One of my favorite scenes in modern literature is in Joe College by Tom Perrotta. The scene describes a down-on-his-luck "townie" who is standing on the sidewalk staring at a young undergrad from Yale University undressing in her dorm room. There's this great language describing a moat between the sidewalk and the dorm, and it of course represents the gulf between the Ivy League scholar and this local yokel.
When I first read the novel, this particular symbolism seemed a little too easy, so I walked down the street from my home in New Haven to check out where the author sets the place. Sure enough, there is a medieval-looking moat right where Perrotta says it is. I then walked around campus and found that the architecture of the university is largely made up of big stone walls, locked iron gates and moats (yes, moats) that wall off the school from the rest of the city. If you are lucky enough to get through a secured gate you'll find yourself in the middle of an idyllic quad surrounded by high academic buildings. A freshman waking up in a dorm room and walking across campus would never know that she was in the middle of a gritty city with an above-average crime rate.
I remember thinking that it was as if the school was trying to keep the barbarians at bay, and Perrotta accurately uses this to give his readers greater insight into the relationship between two characters with completely different backgrounds.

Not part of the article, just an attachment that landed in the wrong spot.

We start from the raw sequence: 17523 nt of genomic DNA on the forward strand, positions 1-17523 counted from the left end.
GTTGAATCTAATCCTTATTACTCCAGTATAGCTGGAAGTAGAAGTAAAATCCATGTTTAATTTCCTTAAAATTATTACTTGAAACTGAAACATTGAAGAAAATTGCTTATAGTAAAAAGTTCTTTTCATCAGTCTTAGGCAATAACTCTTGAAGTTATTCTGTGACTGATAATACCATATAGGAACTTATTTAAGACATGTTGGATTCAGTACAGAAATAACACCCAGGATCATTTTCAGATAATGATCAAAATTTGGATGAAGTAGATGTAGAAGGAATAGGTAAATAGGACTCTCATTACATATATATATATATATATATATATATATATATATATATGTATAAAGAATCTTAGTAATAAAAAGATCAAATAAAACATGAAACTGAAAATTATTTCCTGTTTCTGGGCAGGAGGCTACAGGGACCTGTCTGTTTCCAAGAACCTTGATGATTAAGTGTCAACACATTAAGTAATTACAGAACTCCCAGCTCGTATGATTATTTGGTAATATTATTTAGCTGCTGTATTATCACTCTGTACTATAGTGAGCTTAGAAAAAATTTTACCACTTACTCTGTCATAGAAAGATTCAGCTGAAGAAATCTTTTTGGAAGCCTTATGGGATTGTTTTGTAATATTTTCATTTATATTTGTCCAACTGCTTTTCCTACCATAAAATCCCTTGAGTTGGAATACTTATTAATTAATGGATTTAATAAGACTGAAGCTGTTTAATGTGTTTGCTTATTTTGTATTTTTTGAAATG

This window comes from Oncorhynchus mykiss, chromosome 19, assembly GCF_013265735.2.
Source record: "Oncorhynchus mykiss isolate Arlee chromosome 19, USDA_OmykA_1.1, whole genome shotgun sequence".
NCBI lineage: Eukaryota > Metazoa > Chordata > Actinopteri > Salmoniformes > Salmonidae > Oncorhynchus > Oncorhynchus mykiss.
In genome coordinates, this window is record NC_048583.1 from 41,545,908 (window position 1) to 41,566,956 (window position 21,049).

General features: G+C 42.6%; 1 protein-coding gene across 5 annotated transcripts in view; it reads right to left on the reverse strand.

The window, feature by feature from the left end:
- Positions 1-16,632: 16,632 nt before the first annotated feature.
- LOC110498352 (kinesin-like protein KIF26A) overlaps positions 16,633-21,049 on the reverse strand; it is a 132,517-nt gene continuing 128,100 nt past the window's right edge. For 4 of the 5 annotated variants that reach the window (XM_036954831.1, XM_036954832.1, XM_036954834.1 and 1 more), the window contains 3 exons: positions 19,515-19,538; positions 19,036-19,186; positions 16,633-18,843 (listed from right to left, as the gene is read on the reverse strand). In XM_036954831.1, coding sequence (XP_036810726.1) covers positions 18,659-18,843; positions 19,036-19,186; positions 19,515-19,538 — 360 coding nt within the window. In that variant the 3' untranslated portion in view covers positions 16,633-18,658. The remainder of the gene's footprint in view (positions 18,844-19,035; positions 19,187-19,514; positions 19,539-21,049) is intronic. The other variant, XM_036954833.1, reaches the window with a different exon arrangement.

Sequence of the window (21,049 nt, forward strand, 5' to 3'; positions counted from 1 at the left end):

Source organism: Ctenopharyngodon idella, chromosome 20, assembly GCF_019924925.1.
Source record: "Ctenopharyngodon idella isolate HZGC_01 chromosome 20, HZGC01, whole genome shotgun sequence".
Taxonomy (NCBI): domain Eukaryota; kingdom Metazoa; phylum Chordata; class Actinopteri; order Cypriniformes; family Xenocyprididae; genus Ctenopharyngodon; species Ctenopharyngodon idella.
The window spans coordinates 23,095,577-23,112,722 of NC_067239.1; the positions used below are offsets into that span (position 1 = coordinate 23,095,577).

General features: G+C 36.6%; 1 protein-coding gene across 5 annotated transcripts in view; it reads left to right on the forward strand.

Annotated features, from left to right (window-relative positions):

That's when the light bulb went off.
The relationship between literature and real, physical places is genuine and helps enhance the reading experience and develop a sense of community where these scenes take place. I teamed up with a geographer and a software developer to create a website called PlacingLiterature.com, a platform where people can map the places from their favorite novels. We launched PlacingLiterature.com June 19 at the Arts and Ideas Festival in New Haven, Conn., and we already have more than 1,500 data points logged on the website.
Using the website, detective novel fans can see where Sam Spade of the Maltese Falcon lived and worked in San Francisco. Book lovers in Duluth, Minnesota, can track the literary scenes that take place around the shore of Lake Superior. Amy Tan fans can track the Woo, Hsu, Jong and St. Claire families through their journeys from China to the Bay Area. Or Yale graduates can explore the dozens of literary places on campus.
The data is crowdsourced, so anyone with a Google login can add a place to the database by clicking on the map. Alternatively, users can also type in a city to see the literary places in their community and explore those sites. Imagine a library starting a book club that focuses on reading and mapping local literature. A tourism agency creating a walking tour of literary places downtown. Or a business highlighting its role in the latest spy thriller.
One of my favorite authors is Christopher Moore, author of Lamb, Sacre Blue and A Dirty Job among other novels. Moore does a masterful job of creating absurd stories about vampires, Death and miniature squirrel people that take place in locations around San Francisco that I know very well. The Marina Safeway, St. Francis Memorial Hospital and Washington Square Park all play important roles in Moore's storytelling. And it works for the reader. Nothing is more exciting than when you read a scene about a vampire cat that sits on the stoop of an apartment building just a few blocks from where you live. Even though the stories are complete fiction (I hope!), setting them in real-world locations gives a sense of realism to the novels and helps make that connection between a piece of art and the physical world.
And that's what we want to capture with PlacingLiterature.com. It's at this intersection of geography and literature where we hope to open readers' eyes and get them to appreciate their communities and share their experiences.
So, please, check out our website where you can map places from your favorite novels and explore the literature that takes place in your neighborhoods.